You have greater powers than you know. . . . You expect the battle to be fair; the battle will never be fair.... Be careful in the world of men, Diana. They do not deserve you.
Alas, our sojourn with the fabulous ladies of Themyscira ends all too soon. One day, a World War I German fighter plane comes zooming through the magical force field that surrounds the island. The man in it, Steve Trevor (played by Chris Pine), isn’t really a German but an American spy who has just stolen a chemical weapon formula from an evil German scientist, and is now being pursued by a platoon of enemy soldiers. (Something incorrigibly twenty-first-century in Pine’s bearing keeps him from being entirely persuasive in this role; you can put this man in a foxhole on the Western Front and he still looks like someone on his way to the Coffee Bean and Tea Leaf for a mocha skim latte.) After a beachfront battle between the Amazons and the Germans (during which noble Antiope is fatally wounded), Diana uses her lasso of truth to find out Steve’s real identity and mission. On hearing his account of “the war to end all wars,” she becomes convinced that the time has come for her to go out and conquer Ares and, with Steve, she sets sail for England.
Our departure from Themyscira is sad for many reasons, not least because it marks the last time we will see any sun. Dominated by purplish-gray lighting, relentlessly louring skies, and lugubrious, CGI-enhanced battle scenes, the next two hours nicely simulate the experience of being trapped in a windowless video game arcade. “It’s hideous,” Diana says on first glimpsing the smoke-wreathed cityscape of London—a comment that might safely be applied to the rest of the movie. Rumors of the heat and wit of the Diana–Steve partnership have been somewhat exaggerated. The comedy of their relationship is generated largely by her ignorance of early-twentiethcentury manners, particularly as they pertain to relations between the sexes. Unlike the Diana of the comic book, who arrived in America already au fait with the social mores and politics of the place, this Diana is a stranger in a strange land, perpetually and adorably perplexed by the ways of men. (The film’s screenwriter, Allan Heinberg, apparently took his inspiration for her fish-out-of-water predicament from Disney’s Little Mermaid.) She doesn’t know that it is improper to ask a man questions about his anatomy while gazing coolly at his naked form in the bath; she is unaware that an invitation to sleep with someone means something more than sleeping next to them.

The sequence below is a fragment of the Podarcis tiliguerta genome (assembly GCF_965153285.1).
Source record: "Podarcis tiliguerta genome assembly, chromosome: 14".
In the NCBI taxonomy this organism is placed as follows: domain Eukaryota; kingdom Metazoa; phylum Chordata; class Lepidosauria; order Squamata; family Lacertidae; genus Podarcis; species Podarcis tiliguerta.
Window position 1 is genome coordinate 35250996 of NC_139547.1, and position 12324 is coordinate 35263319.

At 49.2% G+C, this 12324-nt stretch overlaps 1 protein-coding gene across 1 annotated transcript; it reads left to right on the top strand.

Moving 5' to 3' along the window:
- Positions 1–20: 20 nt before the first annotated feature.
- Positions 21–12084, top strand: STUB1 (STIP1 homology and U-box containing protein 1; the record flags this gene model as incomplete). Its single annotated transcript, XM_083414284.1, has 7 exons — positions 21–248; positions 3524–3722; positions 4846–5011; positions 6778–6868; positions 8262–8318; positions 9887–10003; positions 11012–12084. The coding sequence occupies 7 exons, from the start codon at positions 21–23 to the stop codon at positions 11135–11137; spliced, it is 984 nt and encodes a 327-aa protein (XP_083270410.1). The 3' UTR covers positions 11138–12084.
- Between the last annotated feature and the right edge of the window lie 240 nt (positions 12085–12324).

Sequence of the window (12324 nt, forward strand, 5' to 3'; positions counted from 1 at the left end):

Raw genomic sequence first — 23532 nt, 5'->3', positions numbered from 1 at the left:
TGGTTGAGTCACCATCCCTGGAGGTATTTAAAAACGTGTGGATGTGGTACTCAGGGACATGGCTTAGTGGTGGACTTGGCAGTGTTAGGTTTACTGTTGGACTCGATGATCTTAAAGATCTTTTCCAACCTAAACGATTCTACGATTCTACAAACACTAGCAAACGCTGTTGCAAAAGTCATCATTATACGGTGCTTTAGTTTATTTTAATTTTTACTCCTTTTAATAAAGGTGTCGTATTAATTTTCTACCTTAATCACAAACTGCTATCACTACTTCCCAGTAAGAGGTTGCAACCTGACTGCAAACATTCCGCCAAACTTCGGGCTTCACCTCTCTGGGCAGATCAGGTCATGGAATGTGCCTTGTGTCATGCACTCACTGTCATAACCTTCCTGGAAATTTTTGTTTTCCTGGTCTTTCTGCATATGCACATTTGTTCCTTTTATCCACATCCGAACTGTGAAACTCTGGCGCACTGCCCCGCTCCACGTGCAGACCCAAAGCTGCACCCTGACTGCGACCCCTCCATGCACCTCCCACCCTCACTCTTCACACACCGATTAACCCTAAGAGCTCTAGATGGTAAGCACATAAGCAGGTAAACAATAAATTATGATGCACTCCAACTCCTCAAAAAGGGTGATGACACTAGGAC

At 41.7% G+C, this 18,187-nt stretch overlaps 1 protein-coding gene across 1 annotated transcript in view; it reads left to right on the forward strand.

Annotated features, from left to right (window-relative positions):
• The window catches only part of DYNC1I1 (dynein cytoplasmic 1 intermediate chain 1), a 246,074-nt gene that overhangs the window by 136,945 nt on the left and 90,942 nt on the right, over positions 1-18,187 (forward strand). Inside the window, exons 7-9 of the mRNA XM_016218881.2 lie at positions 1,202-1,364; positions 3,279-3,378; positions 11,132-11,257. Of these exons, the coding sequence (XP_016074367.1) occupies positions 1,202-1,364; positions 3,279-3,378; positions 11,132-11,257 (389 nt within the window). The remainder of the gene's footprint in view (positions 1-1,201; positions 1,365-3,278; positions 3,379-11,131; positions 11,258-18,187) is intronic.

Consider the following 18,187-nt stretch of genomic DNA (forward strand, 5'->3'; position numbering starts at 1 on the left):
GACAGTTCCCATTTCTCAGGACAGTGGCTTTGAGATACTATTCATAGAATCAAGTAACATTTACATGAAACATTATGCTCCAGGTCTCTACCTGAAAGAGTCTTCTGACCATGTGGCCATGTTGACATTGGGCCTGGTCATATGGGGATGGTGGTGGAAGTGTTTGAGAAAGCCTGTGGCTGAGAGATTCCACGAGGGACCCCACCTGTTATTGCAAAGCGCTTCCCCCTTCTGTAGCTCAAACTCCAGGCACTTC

Diana is also oblivious to the fact that in the London of 1918, her sex radically limits her freedoms. She cannot see why she would be barred from attending an all-male parliamentary meeting, or why she would be expected to constrain her waist with a corset. (A bit rich, this, given that the Wonder Woman costume performs much the same function.) When Captain Steve’s secretary, Etta Candy, explains that her job involves doing whatever her boss asks her to, Diana frowns and remarks, “Where I come from, we would call that slavery.”
This—a sly reference to the ignominious moment in comic book history when Wonder Woman was relegated to being secretary of the Justice League— is a feminist joke of sorts. But it’s not a joke that Diana gets. Unlike the comic book Diana, who was always dashing about giving pep talks to abused wives (“Get strong! Earn your own living!”) and reporting back to her mother on the progress of women’s rights, Diana remains blissfully ignorant of the women’s cause. The male sidekicks who accompany her and Steve to the war in Europe teach her about racial prejudice, the plight of Native Americans, and even the horrors of PTSD, but somehow the news that women don’t have the vote evades her.